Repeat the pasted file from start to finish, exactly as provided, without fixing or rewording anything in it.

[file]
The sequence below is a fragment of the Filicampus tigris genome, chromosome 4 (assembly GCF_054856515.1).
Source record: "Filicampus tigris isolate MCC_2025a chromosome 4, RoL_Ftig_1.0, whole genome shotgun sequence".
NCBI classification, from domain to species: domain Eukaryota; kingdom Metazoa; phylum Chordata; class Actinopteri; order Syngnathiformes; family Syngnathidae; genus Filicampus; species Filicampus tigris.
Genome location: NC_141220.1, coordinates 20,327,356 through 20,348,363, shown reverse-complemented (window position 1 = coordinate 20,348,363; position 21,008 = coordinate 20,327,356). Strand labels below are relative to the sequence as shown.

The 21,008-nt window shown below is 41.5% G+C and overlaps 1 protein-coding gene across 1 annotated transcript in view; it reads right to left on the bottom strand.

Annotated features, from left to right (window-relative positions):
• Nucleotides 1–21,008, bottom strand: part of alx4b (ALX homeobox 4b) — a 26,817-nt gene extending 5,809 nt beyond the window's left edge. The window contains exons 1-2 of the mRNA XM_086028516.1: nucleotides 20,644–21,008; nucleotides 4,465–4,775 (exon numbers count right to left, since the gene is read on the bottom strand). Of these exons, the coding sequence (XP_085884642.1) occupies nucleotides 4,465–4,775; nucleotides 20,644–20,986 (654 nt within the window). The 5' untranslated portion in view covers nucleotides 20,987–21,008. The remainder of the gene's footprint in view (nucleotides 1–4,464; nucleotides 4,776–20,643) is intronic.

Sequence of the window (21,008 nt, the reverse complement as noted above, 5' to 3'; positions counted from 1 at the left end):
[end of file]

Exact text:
The sequence below is a fragment of the Filicampus tigris genome, chromosome 4 (assembly GCF_054856515.1).
Source record: "Filicampus tigris isolate MCC_2025a chromosome 4, RoL_Ftig_1.0, whole genome shotgun sequence".
NCBI classification, from domain to species: domain Eukaryota; kingdom Metazoa; phylum Chordata; class Actinopteri; order Syngnathiformes; family Syngnathidae; genus Filicampus; species Filicampus tigris.
Genome location: NC_141220.1, coordinates 20,327,356 through 20,348,363, shown reverse-complemented (window position 1 = coordinate 20,348,363; position 21,008 = coordinate 20,327,356). Strand labels below are relative to the sequence as shown.

The 21,008-nt window shown below is 41.5% G+C and overlaps 1 protein-coding gene across 1 annotated transcript in view; it reads right to left on the bottom strand.

Annotated features, from left to right (window-relative positions):
• Nucleotides 1–21,008, bottom strand: part of alx4b (ALX homeobox 4b) — a 26,817-nt gene extending 5,809 nt beyond the window's left edge. The window contains exons 1-2 of the mRNA XM_086028516.1: nucleotides 20,644–21,008; nucleotides 4,465–4,775 (exon numbers count right to left, since the gene is read on the bottom strand). Of these exons, the coding sequence (XP_085884642.1) occupies nucleotides 4,465–4,775; nucleotides 20,644–20,986 (654 nt within the window). The 5' untranslated portion in view covers nucleotides 20,987–21,008. The remainder of the gene's footprint in view (nucleotides 1–4,464; nucleotides 4,776–20,643) is intronic.

Sequence of the window (21,008 nt, the reverse complement as noted above, 5' to 3'; positions counted from 1 at the left end):